But of course, the hazard was anything but new. Within the files of corporate managers of General Electric, Westinghouse, and Monsanto, information had been pouring in from company laboratories and factories over the years about how deadly the chemicals actually were, but the press never caught on. As early as 1937, the electrical industry, including its giant, General Electric, was fully aware that PCBs could be deadly to workers, and the companies knew that many people were very sick. And they knew that exposure poisoned the blood and internal organs, even though workers had only touched or breathed what were then believed to be low concentrations of the chemicals.
Without telling government regulators, employees or the press, GE's top managers maintained meticulous records of the problem. One astonishing document which has surfaced through lawsuits from the company's files is a 1956 bibliography cataloging every known scientific safety study about PCBs and similar compounds; GE had collected 43 such reports, dating back as far as to 1899, one full century ago (many thousands now exist).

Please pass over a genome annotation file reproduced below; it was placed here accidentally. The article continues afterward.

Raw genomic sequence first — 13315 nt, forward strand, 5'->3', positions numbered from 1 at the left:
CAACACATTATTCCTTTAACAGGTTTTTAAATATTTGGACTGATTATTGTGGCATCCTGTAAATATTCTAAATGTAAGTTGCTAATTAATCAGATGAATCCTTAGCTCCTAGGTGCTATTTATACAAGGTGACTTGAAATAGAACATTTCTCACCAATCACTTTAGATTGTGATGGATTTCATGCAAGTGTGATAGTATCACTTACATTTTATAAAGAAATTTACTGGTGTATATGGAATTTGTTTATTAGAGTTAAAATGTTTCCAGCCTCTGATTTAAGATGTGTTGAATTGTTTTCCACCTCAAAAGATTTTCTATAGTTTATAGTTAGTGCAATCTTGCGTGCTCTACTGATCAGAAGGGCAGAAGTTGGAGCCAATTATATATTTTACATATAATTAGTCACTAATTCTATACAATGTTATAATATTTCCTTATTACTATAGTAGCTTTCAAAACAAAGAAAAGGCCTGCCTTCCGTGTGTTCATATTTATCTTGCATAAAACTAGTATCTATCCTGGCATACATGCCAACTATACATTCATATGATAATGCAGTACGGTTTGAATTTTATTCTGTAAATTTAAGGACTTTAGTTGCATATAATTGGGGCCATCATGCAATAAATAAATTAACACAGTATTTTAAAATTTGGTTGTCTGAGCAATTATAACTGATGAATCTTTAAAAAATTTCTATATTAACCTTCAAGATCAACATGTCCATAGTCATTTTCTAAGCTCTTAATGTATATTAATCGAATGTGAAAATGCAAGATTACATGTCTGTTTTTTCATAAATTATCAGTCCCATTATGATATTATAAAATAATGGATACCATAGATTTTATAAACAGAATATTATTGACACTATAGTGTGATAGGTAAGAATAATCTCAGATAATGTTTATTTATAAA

But it wasn't until 1966 that Dr. Jensen, the independent Swedish scientist, discovered the presence of the chemicals in everyone and everywhere he looked. And it was not until a full decade later, in 1976, after serous problems had been documented with food contamination leading to birth defects, and tragic problems in wildlife, that Congress finally passed a law forbidding their manufacture and distribution as "an imminent threat to human health and the environment."
According to court records, part of the reason for the 10-year delay involved numerous instances of the companies' lying about the safety concerns in testimony to the government, in press releases, and numerous instances of manipulated (made-up) science to hide the toxic effects.